[2] There are over 4,200 men in SVP programs in the US and appear to be fewer than ten females (SOCCPN, 2012); male pronouns and references are not only appropriate, but because virtually all sex offender studies have male cohorts, some studies may not be valid with females. Some guys enter SOCC directly from the juvenile system, before they get a chance to be “men.” More than 50 guys at MSOP do not have an adult sexual offense.

[3] Assuming statutory recidivism risk estimates are intended to be absolute (rather than relative).

[4] In Re: the Civil Commitment of Cedrick Scott Ince.

[5] Wilson, R. J., Looman, J., Abracen, J., & Pake, D. R. (2012). Comparing sexual offenders at the Regional Treatment Centre (Ontario) and the Florida Civil Commitment Center. International Journal of Offender Therapy and Comparative Criminology XX(X) 1–19.

[6] Canada does not have SOCC; the Regional Treatment Centre is for treating higher risk offenders.

[7] Review of the Civil Commitment of Sexually Violent Predators (2011). Joint Legislative Audit and Review Commission, Commonwealth of Virginia; November 14, 2011.

[8] Of the 1,653 sex offenders released from Minnesota Prisons between 2004 and 2006, 47 (2.8 percent) had been reconvicted of a new sex offense within four years of their release from prison. (Duwe, 2013) at p. 14.  Among the 220 sex offenders released from prison during the 1990s, by the end of 2010, 41 (18.6 percent) had been reconvicted of a new sex offense. Among the 261 referred offenders who were not committed, 17 (6.5%) were reconvicted of a new sex crime within four years. Of the 1,392 offenders who were reviewed but not referred, 30 (2.2%) reoffended within four years. (Duwe, 2013) at p. 15.

[9] Recidivism among sex offenders in Connecticut, State of Connecticut, Office of Policy and Management, Criminal Justice Policy & Planning Division, February 15, 2012; at p. 5.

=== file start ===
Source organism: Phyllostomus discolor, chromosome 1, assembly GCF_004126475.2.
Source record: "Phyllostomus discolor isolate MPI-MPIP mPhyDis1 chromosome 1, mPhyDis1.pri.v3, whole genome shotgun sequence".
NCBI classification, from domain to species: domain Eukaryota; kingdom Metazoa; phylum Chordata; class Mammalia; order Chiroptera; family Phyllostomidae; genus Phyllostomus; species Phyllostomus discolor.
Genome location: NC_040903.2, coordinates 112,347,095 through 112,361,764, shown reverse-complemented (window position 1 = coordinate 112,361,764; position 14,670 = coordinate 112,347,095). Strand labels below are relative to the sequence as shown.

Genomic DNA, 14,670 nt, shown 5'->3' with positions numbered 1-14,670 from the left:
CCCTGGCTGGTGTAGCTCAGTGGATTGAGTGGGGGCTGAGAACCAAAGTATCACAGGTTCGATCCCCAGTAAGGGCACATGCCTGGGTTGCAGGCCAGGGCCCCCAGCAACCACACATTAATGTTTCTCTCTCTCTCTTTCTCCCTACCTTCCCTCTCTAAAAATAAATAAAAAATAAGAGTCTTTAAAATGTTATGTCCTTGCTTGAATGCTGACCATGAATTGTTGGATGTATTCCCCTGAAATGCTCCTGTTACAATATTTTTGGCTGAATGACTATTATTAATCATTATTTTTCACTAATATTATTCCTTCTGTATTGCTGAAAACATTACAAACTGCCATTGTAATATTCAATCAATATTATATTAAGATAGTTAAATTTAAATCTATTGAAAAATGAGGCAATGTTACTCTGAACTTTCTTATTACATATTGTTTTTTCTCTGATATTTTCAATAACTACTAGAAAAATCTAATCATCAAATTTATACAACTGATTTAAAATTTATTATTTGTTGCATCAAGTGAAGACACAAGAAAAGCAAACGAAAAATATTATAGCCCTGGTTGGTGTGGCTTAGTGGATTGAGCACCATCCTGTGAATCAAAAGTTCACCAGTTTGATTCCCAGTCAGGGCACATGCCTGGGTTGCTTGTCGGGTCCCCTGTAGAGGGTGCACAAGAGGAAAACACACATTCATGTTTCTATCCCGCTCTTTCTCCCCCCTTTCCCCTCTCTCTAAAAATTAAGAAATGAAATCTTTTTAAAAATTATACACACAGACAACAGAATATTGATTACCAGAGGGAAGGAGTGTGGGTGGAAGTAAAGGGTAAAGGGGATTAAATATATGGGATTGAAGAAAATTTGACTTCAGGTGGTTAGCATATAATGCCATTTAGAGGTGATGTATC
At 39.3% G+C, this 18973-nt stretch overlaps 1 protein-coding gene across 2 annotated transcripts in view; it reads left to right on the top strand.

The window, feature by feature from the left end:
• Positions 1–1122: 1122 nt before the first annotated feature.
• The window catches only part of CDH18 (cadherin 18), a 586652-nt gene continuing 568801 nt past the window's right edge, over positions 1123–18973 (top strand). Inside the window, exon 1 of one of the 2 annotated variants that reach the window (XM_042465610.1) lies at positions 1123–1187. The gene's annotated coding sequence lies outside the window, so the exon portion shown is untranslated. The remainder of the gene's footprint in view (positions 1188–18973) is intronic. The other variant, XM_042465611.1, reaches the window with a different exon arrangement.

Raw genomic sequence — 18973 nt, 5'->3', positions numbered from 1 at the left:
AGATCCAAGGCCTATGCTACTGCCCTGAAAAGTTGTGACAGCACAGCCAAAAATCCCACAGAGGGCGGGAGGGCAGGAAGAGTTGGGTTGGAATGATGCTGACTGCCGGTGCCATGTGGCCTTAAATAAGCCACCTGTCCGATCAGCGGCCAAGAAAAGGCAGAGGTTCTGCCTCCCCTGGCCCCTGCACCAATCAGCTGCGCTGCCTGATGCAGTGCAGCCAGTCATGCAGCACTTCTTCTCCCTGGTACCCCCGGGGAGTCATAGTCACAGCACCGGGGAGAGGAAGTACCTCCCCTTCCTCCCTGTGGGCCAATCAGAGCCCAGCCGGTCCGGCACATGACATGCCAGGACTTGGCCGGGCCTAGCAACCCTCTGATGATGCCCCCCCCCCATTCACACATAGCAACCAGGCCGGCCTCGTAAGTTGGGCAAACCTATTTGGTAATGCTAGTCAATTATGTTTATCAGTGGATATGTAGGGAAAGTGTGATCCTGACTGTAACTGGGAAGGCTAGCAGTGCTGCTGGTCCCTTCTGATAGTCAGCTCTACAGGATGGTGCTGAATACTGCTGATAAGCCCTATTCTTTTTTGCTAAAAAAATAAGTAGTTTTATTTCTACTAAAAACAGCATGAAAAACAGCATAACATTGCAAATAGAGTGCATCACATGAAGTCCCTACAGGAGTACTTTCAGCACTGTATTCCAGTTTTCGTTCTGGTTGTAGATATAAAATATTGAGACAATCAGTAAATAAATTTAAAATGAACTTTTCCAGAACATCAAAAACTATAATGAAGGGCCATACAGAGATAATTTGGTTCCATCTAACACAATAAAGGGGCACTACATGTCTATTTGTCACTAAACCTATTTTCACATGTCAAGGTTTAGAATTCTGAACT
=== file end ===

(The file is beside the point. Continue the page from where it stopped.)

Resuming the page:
In 2005, 746 offenders who had served a prison sentence for a least one sex-related offense were released or discharged from prison. Over the next five years:
· 27 (3.6%) of these men were arrested and charged with a new sex crime.
· 20 (2.7%) were convicted for new sex offense, and
· 13 (1.7%) were returned to prison to serve a sentence for a new sex crime.

[10] Jones, L.M., Finkelhor, D., & Halter, S. (2006). Child maltreatment trends in the 1990s: Why does neglect differ from sexual and physical abuse? Child Maltreatment, 11, 107-120.

[11] Duwe estimates one SVP in ten would reoffend in four years. The cost of keeping ten SVPs at MSOP for four years at a per diem of $326, for FY 2013 (, would be calculated at: $326 x 365 x four years x 10 SVPs = $4,759,600.

[12] Sandler, J.C., Freeman, N. J., & Socia, K. M. (2008) DOES A WATCHED POT BOIL? A Time-Series Analysis of New York State’s Sex Offender Registration and Notification Law; Psychology, Public Policy, and Law, 2008, Vol. 14, No. 4, 284–302.

[13] At least 24 guys have died at MSOP (SOCCNP, 2012), furthering clients’ perception of endless therapeutic goals that don’t credibly lead to release.